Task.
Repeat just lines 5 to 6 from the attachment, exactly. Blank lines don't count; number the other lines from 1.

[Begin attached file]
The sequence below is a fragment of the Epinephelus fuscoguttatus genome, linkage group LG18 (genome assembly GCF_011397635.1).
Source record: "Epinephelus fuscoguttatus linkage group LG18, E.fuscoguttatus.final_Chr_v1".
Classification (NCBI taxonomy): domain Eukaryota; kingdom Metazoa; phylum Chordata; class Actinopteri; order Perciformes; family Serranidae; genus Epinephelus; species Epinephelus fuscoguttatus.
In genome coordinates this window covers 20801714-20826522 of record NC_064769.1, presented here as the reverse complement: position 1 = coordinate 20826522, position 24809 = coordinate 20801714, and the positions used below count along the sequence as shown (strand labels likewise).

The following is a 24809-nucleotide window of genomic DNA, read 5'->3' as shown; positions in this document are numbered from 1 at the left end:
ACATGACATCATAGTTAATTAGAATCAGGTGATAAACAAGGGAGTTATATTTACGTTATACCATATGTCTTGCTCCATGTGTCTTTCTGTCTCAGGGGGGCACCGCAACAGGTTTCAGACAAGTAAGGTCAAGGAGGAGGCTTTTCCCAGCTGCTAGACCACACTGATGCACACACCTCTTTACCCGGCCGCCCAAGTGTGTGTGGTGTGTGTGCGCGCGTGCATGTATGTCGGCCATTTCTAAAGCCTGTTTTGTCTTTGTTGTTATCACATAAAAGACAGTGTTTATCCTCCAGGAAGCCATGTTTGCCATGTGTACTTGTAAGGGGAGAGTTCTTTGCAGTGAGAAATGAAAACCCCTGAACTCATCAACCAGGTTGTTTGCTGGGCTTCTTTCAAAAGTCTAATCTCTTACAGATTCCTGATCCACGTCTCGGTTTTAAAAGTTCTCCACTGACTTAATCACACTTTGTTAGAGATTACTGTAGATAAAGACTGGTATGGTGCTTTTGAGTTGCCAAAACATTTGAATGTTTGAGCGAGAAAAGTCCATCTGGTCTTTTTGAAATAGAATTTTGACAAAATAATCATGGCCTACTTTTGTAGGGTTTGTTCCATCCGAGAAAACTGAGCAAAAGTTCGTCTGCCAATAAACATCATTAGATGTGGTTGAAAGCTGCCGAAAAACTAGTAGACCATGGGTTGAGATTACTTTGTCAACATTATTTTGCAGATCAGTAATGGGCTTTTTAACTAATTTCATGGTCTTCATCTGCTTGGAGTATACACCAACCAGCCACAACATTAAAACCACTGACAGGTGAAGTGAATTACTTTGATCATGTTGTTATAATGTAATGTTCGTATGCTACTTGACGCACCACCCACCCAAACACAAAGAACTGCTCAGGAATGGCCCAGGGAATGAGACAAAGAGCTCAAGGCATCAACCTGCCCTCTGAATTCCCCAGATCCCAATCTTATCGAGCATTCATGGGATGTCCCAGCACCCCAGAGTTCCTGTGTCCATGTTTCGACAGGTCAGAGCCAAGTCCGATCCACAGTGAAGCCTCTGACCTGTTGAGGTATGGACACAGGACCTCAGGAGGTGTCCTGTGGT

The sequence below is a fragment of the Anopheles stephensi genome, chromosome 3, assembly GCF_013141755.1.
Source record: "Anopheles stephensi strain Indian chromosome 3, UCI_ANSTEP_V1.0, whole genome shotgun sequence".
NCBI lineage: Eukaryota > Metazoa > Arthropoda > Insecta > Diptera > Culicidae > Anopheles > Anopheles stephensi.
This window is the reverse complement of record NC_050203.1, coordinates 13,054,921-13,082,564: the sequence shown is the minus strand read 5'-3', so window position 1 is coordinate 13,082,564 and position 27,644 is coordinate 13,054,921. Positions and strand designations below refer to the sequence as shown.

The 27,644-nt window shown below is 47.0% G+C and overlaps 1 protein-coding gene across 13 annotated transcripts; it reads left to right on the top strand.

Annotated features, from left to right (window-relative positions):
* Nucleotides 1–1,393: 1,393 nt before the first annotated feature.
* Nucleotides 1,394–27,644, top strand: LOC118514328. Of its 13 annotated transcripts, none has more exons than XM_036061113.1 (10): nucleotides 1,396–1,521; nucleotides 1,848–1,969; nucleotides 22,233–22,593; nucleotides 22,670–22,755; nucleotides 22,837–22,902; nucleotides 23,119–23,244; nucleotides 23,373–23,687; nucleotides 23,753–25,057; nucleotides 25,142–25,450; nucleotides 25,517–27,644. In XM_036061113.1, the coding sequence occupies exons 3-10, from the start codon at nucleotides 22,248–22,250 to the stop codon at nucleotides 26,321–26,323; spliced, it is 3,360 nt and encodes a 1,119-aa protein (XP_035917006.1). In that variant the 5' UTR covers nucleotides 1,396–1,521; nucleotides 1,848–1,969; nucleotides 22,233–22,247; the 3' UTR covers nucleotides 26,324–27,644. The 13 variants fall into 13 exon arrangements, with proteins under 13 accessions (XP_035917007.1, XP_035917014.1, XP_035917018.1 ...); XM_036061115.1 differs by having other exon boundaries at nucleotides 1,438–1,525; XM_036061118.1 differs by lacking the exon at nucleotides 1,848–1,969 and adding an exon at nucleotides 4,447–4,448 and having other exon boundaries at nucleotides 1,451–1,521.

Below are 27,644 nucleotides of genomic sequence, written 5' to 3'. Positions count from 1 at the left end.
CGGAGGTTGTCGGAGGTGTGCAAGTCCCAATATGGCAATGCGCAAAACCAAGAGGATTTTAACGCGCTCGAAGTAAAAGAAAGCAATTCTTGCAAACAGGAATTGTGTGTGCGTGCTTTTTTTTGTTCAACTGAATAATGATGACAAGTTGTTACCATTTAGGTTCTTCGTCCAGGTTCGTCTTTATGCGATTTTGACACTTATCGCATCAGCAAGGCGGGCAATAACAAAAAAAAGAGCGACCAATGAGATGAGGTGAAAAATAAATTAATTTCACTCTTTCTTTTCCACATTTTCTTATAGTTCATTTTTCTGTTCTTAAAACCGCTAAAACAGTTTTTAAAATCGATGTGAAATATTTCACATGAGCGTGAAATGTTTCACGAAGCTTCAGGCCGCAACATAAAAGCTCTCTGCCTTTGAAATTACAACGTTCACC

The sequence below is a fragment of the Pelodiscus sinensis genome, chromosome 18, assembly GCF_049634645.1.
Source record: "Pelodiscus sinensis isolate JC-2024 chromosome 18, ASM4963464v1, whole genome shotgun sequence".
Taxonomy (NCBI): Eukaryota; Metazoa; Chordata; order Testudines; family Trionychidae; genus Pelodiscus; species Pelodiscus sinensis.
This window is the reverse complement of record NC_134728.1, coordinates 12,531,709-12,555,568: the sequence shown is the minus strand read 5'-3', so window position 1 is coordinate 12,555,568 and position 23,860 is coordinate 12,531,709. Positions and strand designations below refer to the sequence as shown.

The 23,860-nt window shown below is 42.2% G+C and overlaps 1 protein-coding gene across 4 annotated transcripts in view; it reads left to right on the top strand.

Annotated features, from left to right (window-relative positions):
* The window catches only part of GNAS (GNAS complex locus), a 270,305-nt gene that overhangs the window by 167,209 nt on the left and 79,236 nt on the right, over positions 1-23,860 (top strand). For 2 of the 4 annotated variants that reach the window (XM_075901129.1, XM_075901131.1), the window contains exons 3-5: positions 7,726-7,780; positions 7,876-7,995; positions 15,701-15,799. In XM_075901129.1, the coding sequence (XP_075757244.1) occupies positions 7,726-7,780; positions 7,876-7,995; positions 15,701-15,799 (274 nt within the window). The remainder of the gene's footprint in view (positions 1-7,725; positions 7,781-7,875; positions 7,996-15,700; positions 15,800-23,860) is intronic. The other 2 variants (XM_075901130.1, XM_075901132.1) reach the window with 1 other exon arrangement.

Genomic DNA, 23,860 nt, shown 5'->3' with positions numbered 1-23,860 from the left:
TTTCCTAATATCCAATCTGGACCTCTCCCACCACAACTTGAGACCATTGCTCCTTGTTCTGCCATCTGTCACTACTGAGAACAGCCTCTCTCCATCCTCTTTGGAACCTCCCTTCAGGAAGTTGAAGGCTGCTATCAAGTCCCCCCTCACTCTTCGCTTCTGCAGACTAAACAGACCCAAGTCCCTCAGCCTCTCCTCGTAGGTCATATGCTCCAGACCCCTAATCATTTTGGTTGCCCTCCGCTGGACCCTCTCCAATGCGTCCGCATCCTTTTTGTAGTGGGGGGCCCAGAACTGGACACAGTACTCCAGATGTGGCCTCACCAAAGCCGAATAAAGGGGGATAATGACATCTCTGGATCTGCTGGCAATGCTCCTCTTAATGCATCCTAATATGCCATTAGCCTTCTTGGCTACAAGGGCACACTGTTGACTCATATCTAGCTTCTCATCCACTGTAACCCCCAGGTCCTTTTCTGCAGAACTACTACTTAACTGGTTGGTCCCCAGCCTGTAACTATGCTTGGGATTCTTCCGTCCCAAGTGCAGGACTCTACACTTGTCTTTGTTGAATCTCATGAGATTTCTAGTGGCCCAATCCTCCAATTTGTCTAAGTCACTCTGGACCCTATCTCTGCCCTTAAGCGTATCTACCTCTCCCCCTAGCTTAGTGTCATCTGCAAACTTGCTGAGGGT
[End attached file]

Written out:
The following is a 24809-nucleotide window of genomic DNA, read 5'->3' as shown; positions in this document are numbered from 1 at the left end:
ACATGACATCATAGTTAATTAGAATCAGGTGATAAACAAGGGAGTTATATTTACGTTATACCATATGTCTTGCTCCATGTGTCTTTCTGTCTCAGGGGGGCACCGCAACAGGTTTCAGACAAGTAAGGTCAAGGAGGAGGCTTTTCCCAGCTGCTAGACCACACTGATGCACACACCTCTTTACCCGGCCGCCCAAGTGTGTGTGGTGTGTGTGCGCGCGTGCATGTATGTCGGCCATTTCTAAAGCCTGTTTTGTCTTTGTTGTTATCACATAAAAGACAGTGTTTATCCTCCAGGAAGCCATGTTTGCCATGTGTACTTGTAAGGGGAGAGTTCTTTGCAGTGAGAAATGAAAACCCCTGAACTCATCAACCAGGTTGTTTGCTGGGCTTCTTTCAAAAGTCTAATCTCTTACAGATTCCTGATCCACGTCTCGGTTTTAAAAGTTCTCCACTGACTTAATCACACTTTGTTAGAGATTACTGTAGATAAAGACTGGTATGGTGCTTTTGAGTTGCCAAAACATTTGAATGTTTGAGCGAGAAAAGTCCATCTGGTCTTTTTGAAATAGAATTTTGACAAAATAATCATGGCCTACTTTTGTAGGGTTTGTTCCATCCGAGAAAACTGAGCAAAAGTTCGTCTGCCAATAAACATCATTAGATGTGGTTGAAAGCTGCCGAAAAACTAGTAGACCATGGGTTGAGATTACTTTGTCAACATTATTTTGCAGATCAGTAATGGGCTTTTTAACTAATTTCATGGTCTTCATCTGCTTGGAGTATACACCAACCAGCCACAACATTAAAACCACTGACAGGTGAAGTGAATTACTTTGATCATGTTGTTATAATGTAATGTTCGTATGCTACTTGACGCACCACCCACCCAAACACAAAGAACTGCTCAGGAATGGCCCAGGGAATGAGACAAAGAGCTCAAGGCATCAACCTGCCCTCTGAATTCCCCAGATCCCAATCTTATCGAGCATTCATGGGATGTCCCAGCACCCCAGAGTTCCTGTGTCCATGTTTCGACAGGTCAGAGCCAAGTCCGATCCACAGTGAAGCCTCTGACCTGTTGAGGTATGGACACAGGACCTCAGGAGGTGTCCTGTGGT